“Grace” was to be Jeff Buckley’s one and only “proper” album. It was not that successful when it first came out (1994), but the early demise of Jeff brought a lot of notoriety to it – a notoriety that it actually deserved the first time around. The music is quite hard to classify, and that might have been the reason why the buying public was not that keen on it when it was released. The only was to describe Buckley’s music is by making a multiple reference, with the gentleman that defined his music as “folk/pop-rock with a slight Goth touch” coming near the mark. If that label is a bit hard to get around even today, imagine what it must have been like in the mid-90s when genres like Grunge were the order of the day. Jeff was clearly ahead of the curve.
The first track is not really a great song, but it is a great way to start the album with its alternation between dreams (as represented by the lulling verses) and reality (as portrayed in the increasingly-loud choruses). The disc on the whole has an incredibly oneiric quality, and that is why such a song works perfectly as an album opener. The song is left to interpretation, with Buckley himself having explicitly linked it to heroin at least once.
The album itself does not hit a high note until “Last Goodbye” comes around (track number 3). I have already talked about the song in the general introduction, and there is nothing to add except maybe saying that it captures the humanity of Jeff’s voice like nothing else. The song gained a lot of notoriety upon being used in Cameron Crowe’s film “Vanilla Sky”, too. I don’t know how many of you are aware that “Vanilla Sky” is actually a remake of a Spanish film named “Abre Los Ojos” – the Spanish version gets the nod when it comes to storytelling, but Crowe’s version (as you would imagine) is unbeatable musically.
The two songs that follow (“Lilac Wine” and “So Real”) are easily the weakest on the whole record, with “Lilac Wine” adding nothing to the canon of drinking songs in rock & roll. And to be frank, the one and only song like that I enjoy is “Drown Where The Drunkards Roll” by Richard & Linda Thompson.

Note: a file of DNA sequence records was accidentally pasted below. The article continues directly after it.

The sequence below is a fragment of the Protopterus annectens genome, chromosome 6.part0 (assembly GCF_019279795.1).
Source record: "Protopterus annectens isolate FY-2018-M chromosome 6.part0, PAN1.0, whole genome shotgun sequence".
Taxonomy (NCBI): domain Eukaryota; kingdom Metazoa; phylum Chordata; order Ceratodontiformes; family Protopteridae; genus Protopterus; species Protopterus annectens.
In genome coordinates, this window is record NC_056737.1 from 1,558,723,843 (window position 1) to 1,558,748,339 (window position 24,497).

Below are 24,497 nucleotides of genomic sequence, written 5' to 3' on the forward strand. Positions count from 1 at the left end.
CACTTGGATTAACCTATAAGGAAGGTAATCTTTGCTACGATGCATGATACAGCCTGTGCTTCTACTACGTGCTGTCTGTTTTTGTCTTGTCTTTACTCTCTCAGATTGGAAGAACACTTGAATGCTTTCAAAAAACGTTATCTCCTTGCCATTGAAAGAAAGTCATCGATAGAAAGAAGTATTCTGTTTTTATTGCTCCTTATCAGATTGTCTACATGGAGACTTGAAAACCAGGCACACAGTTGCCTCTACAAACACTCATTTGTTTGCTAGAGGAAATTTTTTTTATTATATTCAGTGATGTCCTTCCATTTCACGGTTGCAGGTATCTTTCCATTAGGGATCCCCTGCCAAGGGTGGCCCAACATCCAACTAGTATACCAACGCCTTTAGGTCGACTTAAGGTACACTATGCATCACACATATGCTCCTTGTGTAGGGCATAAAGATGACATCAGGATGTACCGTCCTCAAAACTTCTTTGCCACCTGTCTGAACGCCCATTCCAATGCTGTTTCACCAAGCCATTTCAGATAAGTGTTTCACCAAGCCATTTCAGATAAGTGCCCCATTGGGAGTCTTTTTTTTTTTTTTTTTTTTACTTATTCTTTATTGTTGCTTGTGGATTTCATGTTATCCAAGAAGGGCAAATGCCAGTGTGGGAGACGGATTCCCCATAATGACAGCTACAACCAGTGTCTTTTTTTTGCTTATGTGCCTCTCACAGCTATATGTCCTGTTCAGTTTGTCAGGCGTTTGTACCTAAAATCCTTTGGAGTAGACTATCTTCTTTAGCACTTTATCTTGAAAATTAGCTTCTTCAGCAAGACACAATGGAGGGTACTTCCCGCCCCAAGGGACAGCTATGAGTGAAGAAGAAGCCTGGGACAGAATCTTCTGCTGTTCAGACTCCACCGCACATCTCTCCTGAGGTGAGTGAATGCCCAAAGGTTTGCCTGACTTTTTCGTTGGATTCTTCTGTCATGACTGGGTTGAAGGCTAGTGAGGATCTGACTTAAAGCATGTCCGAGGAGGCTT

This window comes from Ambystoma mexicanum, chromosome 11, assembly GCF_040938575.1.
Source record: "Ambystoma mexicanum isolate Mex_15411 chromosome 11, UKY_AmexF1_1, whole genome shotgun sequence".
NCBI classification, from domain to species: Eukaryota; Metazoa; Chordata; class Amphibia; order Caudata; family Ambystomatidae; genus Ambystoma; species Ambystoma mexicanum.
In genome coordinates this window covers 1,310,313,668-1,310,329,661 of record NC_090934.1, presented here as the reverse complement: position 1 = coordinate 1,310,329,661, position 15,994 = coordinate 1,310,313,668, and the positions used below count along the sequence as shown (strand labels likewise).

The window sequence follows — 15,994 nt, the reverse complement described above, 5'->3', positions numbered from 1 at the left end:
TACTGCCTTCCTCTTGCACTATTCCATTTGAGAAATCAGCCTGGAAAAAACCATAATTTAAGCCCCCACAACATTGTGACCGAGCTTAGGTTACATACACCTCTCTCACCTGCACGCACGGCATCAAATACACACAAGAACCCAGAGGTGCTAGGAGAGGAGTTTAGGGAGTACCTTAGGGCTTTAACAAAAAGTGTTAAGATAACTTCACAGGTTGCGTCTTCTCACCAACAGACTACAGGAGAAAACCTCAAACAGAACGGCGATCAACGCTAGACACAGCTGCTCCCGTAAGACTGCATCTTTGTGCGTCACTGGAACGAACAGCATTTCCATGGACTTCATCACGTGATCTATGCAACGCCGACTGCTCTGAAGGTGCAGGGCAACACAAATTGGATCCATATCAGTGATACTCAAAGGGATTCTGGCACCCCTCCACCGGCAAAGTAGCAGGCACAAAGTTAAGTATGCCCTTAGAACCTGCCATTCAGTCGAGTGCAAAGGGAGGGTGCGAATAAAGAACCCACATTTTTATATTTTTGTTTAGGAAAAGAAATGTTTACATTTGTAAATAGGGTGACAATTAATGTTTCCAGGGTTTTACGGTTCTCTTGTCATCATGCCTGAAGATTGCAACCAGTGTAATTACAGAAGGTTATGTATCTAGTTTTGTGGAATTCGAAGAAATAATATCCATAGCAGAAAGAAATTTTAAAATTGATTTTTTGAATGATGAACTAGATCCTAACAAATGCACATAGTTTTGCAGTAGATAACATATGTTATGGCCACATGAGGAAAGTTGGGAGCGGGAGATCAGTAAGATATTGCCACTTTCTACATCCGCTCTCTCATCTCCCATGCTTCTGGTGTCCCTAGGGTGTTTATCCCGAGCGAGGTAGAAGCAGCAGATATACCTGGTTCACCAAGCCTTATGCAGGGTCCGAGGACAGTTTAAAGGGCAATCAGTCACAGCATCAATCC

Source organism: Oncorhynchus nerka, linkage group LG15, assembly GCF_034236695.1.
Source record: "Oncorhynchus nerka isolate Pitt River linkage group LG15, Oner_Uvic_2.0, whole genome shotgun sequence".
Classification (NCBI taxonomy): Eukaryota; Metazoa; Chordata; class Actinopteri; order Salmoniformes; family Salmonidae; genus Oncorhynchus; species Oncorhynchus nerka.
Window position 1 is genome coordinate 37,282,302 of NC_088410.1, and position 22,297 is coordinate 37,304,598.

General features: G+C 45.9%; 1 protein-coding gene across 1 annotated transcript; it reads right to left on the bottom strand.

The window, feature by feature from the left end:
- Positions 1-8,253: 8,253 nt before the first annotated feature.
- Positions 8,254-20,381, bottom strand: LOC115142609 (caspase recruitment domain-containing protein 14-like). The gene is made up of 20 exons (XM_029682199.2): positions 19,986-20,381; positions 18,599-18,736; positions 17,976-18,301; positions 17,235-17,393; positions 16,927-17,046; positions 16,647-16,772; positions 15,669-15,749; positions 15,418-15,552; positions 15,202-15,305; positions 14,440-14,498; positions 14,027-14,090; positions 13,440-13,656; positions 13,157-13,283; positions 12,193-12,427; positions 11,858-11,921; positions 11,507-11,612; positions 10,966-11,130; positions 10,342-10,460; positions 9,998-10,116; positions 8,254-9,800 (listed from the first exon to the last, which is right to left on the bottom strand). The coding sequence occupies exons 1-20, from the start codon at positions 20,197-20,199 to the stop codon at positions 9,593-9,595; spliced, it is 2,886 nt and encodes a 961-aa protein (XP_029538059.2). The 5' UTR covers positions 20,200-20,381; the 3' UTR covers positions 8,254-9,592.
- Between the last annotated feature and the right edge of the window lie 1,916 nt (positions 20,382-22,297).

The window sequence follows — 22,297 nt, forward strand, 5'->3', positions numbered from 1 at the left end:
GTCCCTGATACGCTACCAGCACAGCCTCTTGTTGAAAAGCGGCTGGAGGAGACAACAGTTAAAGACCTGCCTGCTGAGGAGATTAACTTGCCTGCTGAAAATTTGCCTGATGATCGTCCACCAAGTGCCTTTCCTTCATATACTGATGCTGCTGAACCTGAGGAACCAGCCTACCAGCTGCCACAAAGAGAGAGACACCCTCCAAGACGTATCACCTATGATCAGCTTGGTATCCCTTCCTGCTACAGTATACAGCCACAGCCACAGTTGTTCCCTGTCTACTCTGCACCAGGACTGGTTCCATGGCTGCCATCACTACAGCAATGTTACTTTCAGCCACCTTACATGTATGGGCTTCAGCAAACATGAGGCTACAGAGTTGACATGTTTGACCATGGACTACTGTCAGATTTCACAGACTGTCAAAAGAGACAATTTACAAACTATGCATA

The first song on side two, now, is “Hallelujah”. As everybody knows, it was to be Jeff’s defining posthumous hit. There is a lot to say about the song and its story. It was originally written and recorded by poet-turned-musician Leonard Cohen in 1984, for the album “Various Positions”. As recorded by Cohen, the song had four verses. Then, John Cale wanted to do a cover and got in touch with Cohen. The ensuing communications resulted in the Canadian musician mailing Cale all the verses he had originally written. There were about 80 (!) of them. John Cale retained the first two, and added four new ones from Cohen’s original MS. He rendered the “new Hallelujah” as a solo piano piece.
Jeff Buckley’s version follows Cale’s reimagining of Cohen’s song, only that it is done on electric guitar. The song had been a hit for other musicians before, but many consider Buckley’s version the definitive take on a song that even Cohen now admits that has been overplayed. An unbeatable record for you: the song was the first in more than 50 years to occupy both the number one and number two positions in the UK singles charts when fans of Buckley fought back Alexandra Burke’s version in 2008. Burke was the winner of the fifth edition of “The X-Factor”, and she actually admitted not caring about recording and issuing the song. That (justly) irked fans of Jeff, who also decried the commercialism of the show won by the English model and singer. The result was that the two versions hit the top spots in December 2008, after a strong campaign to bring Buckley’s version back into the mind of everybody (specially younger people).
I know there is more to “Grace” than “Last Goodbye” and “Hallelujah”. But the two songs are to dominate any discussion of Jeff’s debut because they are historical performances in which he showcased such an indissoluble expressive force. I am discussing the songs I haven’t mentioned yet in the second part of this review.
Continue to part 2 of the review.
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No words can describe Jeff’s Music, or even Jeff himself. He was truly someone like never before. His music is timeless, priceless, beautiful, paradisaical. He had the most angelic voice, even when he wasn’t singing.
My favorite songs by him, are always the live ones. Except sadly, he never got the chance to sing the “Sketches for my Sweetheart the Drunk” live. My favorite on that album is probably “The Sky is a Landfill” My favorite song from “Grace” is “Lover, You Should’ve Come Over” The poetry, is phenomenal.
If you haven’t listened to Jeff’s music, try and feel the chills on your body and the hairs on your back. Your mind will be blown away. You will only know two kinds of music, good and bad.